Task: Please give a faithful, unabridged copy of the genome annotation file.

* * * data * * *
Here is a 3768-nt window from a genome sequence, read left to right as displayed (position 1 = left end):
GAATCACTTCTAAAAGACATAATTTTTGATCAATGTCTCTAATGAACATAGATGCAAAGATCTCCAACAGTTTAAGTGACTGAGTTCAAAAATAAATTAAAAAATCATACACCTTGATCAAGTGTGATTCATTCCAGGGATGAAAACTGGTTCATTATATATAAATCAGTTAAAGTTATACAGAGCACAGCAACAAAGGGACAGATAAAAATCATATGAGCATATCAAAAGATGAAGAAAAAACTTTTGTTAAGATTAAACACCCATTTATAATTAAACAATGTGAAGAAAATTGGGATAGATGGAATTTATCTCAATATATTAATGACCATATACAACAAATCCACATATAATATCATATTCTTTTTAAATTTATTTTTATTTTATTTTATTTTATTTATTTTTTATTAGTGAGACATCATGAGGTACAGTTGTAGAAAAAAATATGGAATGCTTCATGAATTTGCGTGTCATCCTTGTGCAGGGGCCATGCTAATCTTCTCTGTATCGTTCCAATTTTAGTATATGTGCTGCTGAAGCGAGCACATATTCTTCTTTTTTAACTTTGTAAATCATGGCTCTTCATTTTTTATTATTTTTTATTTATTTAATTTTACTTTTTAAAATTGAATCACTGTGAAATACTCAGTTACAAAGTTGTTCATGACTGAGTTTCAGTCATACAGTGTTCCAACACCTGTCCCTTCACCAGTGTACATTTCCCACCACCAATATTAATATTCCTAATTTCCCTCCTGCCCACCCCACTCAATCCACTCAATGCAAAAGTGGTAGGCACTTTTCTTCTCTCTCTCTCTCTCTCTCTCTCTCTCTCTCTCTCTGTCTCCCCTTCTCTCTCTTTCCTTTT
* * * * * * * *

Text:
Here is a 3768-nt window from a genome sequence, read left to right as displayed (position 1 = left end):
GAATCACTTCTAAAAGACATAATTTTTGATCAATGTCTCTAATGAACATAGATGCAAAGATCTCCAACAGTTTAAGTGACTGAGTTCAAAAATAAATTAAAAAATCATACACCTTGATCAAGTGTGATTCATTCCAGGGATGAAAACTGGTTCATTATATATAAATCAGTTAAAGTTATACAGAGCACAGCAACAAAGGGACAGATAAAAATCATATGAGCATATCAAAAGATGAAGAAAAAACTTTTGTTAAGATTAAACACCCATTTATAATTAAACAATGTGAAGAAAATTGGGATAGATGGAATTTATCTCAATATATTAATGACCATATACAACAAATCCACATATAATATCATATTCTTTTTAAATTTATTTTTATTTTATTTTATTTTATTTATTTTTTATTAGTGAGACATCATGAGGTACAGTTGTAGAAAAAAATATGGAATGCTTCATGAATTTGCGTGTCATCCTTGTGCAGGGGCCATGCTAATCTTCTCTGTATCGTTCCAATTTTAGTATATGTGCTGCTGAAGCGAGCACATATTCTTCTTTTTTAACTTTGTAAATCATGGCTCTTCATTTTTTATTATTTTTTATTTATTTAATTTTACTTTTTAAAATTGAATCACTGTGAAATACTCAGTTACAAAGTTGTTCATGACTGAGTTTCAGTCATACAGTGTTCCAACACCTGTCCCTTCACCAGTGTACATTTCCCACCACCAATATTAATATTCCTAATTTCCCTCCTGCCCACCCCACTCAATCCACTCAATGCAAAAGTGGTAGGCACTTTTCTTCTCTCTCTCTCTCTCTCTCTCTCTCTCTCTCTCTCTGTCTCCCCTTCTCTCTCTTTCCTTTT